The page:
Industry Sustainability May Call for a Larger Toolbox

For this month’s column, we wanted to focus on industry sustainability. With all of the hardships the Florida Citrus Industry has been through in the past decade, making sure the industry remains sustainable has taken on a larger importance.

A key to sustainability may be found in incorporating new tools into the regular maintenance of stable groves that may make it healthier as it grows. Tree Defender IPCs — in combination with some of these other tools — can work synergistically and give a grower possible years of disease free growing which can drastically increase the economic viability of a tree.

I see an example of this every day when I pass the groves of Geoff Roe from the W.G. Roe family on my way to work. For several years he has incorporated Tree Defenders IPCs as he plants new groves.

Roe said that they find quality sites and implement a modern, high-density planting schematic and use IPCs to cover all new trees. The great part about Tree Defender IPCs is that there is no need to spray every two weeks. For Roe, the spray schedule is typically once a month, with only nutritional and fungicides for foot rot control

Roe’s strategy moving forward is to allow 12-18 months for the trees to reach a minimum of 1¼ inches, then remove IPCs (an easy process with the Tree Defender!) and start trunk injections twice a year for the next 24 to 36 months before exercising the PHI six months before harvesting.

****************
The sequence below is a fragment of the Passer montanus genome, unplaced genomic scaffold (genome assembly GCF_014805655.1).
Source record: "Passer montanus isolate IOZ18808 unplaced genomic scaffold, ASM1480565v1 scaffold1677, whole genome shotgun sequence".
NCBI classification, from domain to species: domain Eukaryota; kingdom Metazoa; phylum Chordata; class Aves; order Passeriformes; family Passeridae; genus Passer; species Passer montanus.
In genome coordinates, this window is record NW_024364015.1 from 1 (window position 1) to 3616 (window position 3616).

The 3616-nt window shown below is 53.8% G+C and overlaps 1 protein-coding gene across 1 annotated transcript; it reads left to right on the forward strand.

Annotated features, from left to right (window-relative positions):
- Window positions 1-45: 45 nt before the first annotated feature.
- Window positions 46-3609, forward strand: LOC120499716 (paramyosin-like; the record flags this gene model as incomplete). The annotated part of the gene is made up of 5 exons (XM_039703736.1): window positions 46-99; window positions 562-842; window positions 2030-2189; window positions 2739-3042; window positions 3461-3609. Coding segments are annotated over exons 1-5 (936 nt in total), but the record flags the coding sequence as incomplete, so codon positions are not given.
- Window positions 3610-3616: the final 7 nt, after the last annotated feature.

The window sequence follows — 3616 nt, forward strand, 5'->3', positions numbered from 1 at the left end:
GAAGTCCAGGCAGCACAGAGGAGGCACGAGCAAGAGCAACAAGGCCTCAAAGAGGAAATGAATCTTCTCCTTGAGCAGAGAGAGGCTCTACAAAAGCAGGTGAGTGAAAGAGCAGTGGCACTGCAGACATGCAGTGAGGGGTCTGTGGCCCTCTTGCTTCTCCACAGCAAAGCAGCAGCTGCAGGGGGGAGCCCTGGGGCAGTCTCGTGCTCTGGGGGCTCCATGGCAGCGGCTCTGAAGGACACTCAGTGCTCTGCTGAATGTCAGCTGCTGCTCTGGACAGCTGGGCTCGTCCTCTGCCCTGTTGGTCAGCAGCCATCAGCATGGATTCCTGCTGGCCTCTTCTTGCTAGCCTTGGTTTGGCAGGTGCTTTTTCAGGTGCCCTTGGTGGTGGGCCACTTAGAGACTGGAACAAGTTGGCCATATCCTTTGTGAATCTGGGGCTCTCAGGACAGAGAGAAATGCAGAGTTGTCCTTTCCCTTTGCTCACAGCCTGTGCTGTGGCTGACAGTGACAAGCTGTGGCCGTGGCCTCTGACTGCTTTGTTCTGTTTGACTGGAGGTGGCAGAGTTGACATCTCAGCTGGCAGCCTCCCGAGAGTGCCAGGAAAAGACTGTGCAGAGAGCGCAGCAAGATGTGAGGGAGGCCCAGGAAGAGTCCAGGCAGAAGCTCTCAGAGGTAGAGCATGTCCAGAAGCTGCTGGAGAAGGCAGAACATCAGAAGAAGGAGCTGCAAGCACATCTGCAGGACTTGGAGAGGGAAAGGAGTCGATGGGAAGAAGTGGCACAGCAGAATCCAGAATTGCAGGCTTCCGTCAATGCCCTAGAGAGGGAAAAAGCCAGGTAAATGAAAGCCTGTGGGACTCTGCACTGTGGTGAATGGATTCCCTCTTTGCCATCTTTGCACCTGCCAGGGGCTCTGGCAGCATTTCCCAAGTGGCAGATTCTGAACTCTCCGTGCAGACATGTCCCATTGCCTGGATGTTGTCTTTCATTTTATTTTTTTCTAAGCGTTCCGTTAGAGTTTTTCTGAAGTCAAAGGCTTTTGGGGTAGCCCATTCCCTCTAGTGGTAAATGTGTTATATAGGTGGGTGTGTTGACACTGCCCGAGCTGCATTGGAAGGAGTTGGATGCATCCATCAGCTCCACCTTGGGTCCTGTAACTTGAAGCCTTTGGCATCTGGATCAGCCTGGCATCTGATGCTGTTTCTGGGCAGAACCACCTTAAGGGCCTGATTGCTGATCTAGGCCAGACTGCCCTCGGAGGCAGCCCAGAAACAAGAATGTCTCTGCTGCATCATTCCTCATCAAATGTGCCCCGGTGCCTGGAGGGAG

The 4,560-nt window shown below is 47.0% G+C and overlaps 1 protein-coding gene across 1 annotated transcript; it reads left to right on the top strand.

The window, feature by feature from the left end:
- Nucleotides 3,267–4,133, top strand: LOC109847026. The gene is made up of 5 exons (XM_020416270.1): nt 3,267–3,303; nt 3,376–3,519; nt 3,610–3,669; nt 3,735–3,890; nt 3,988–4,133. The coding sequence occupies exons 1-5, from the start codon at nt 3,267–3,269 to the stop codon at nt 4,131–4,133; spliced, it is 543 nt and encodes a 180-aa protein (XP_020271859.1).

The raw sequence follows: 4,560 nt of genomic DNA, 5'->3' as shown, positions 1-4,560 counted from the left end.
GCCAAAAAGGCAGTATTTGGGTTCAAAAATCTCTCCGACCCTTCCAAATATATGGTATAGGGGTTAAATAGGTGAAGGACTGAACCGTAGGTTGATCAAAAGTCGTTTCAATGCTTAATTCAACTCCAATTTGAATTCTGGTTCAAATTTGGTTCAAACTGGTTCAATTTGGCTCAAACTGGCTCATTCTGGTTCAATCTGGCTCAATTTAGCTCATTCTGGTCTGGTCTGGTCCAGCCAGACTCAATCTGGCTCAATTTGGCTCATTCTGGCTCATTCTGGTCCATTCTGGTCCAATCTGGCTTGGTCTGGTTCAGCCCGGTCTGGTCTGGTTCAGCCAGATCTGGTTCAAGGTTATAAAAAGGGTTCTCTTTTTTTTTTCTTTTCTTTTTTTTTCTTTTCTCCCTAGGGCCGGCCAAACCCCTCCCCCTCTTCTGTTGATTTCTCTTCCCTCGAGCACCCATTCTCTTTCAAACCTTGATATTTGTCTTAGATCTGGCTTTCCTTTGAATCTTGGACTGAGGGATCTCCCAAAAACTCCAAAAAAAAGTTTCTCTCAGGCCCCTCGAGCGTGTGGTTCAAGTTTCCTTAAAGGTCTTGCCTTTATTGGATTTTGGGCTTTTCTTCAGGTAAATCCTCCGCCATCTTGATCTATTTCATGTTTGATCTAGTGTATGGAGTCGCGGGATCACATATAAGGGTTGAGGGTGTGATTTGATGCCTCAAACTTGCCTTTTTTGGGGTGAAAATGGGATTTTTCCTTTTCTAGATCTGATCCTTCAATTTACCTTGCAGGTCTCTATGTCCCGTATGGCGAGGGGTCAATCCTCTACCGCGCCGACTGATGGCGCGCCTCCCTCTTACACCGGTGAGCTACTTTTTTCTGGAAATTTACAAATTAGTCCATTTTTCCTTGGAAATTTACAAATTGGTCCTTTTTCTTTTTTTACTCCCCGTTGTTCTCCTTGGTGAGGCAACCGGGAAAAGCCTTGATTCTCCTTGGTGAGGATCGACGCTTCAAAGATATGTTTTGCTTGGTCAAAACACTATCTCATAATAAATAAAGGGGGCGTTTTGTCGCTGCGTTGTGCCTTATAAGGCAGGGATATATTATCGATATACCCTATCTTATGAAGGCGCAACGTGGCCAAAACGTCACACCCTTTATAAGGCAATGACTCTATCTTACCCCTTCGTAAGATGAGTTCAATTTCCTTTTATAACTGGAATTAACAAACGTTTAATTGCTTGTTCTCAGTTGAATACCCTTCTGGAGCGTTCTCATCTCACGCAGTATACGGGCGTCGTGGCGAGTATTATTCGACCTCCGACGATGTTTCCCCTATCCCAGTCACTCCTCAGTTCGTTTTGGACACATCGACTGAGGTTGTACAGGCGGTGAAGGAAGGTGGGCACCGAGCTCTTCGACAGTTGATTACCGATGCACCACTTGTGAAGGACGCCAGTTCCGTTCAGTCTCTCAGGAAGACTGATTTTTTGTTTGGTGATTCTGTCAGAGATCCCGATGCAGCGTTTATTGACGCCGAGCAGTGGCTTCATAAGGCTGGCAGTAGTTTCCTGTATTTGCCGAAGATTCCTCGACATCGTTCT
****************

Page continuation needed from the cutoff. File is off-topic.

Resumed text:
Trunk injections are just one tool in the toolbox, but could play an important role in the path to profitability and sustainability as the industry continues to search for a permanent solution. This method is “life support for the juice industry just like C.U.P.S — citrus under protective screen — is for the fresh fruit industry.”

Both industries must find a way to sustain themselves instead of waiting on a cure. It’s highly unlikely there will be one stand alone silver bullet anytime soon; however silver buckshot seems to be the go-to ammunition currently. Your silver buckshot mix should include a combination of technologies, such as IPCs, trunk injection, brassinosteroids, soil amendments, and CUPS. Each of these may prove to be a stepping stone on the path to industry sustainability.

This column is sponsored by Tree Defender, and the opinions expressed herein may not reflect those of CFAN or of its advertisers.

Bio: Tommy Thayer is the co-owner of Tree Defender and owner of Southern Citrus Nurseries, which has been in business since the 1970s. Both companies are based in Dundee, Florida. As a native Floridian, he is a fifth-generation citrus grower who graduated from the University of Florida with a Bachelor of Science degree in Food Resource Economics. For more information, visit

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